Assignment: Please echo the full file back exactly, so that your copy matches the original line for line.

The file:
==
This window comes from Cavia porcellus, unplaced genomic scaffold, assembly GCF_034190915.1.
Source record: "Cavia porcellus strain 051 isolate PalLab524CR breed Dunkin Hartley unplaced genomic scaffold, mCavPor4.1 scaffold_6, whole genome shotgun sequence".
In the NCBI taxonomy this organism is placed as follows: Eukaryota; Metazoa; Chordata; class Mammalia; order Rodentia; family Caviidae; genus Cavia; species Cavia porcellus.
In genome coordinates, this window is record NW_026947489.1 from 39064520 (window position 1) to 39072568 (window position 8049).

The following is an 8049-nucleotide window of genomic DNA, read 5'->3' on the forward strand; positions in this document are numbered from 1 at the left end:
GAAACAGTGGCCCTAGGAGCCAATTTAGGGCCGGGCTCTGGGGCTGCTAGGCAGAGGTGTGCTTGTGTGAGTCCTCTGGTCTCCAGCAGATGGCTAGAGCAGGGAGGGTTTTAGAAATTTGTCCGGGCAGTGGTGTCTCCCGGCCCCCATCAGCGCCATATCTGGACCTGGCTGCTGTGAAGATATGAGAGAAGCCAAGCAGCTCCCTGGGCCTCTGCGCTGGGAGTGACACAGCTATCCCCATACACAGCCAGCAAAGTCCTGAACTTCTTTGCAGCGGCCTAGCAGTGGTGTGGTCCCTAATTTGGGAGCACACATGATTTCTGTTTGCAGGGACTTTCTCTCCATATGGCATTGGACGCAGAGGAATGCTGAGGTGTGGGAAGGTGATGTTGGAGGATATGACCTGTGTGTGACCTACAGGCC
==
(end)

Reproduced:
This window comes from Cavia porcellus, unplaced genomic scaffold, assembly GCF_034190915.1.
Source record: "Cavia porcellus strain 051 isolate PalLab524CR breed Dunkin Hartley unplaced genomic scaffold, mCavPor4.1 scaffold_6, whole genome shotgun sequence".
In the NCBI taxonomy this organism is placed as follows: Eukaryota; Metazoa; Chordata; class Mammalia; order Rodentia; family Caviidae; genus Cavia; species Cavia porcellus.
In genome coordinates, this window is record NW_026947489.1 from 39064520 (window position 1) to 39072568 (window position 8049).

The following is an 8049-nucleotide window of genomic DNA, read 5'->3' on the forward strand; positions in this document are numbered from 1 at the left end:
GAAACAGTGGCCCTAGGAGCCAATTTAGGGCCGGGCTCTGGGGCTGCTAGGCAGAGGTGTGCTTGTGTGAGTCCTCTGGTCTCCAGCAGATGGCTAGAGCAGGGAGGGTTTTAGAAATTTGTCCGGGCAGTGGTGTCTCCCGGCCCCCATCAGCGCCATATCTGGACCTGGCTGCTGTGAAGATATGAGAGAAGCCAAGCAGCTCCCTGGGCCTCTGCGCTGGGAGTGACACAGCTATCCCCATACACAGCCAGCAAAGTCCTGAACTTCTTTGCAGCGGCCTAGCAGTGGTGTGGTCCCTAATTTGGGAGCACACATGATTTCTGTTTGCAGGGACTTTCTCTCCATATGGCATTGGACGCAGAGGAATGCTGAGGTGTGGGAAGGTGATGTTGGAGGATATGACCTGTGTGTGACCTACAGGCC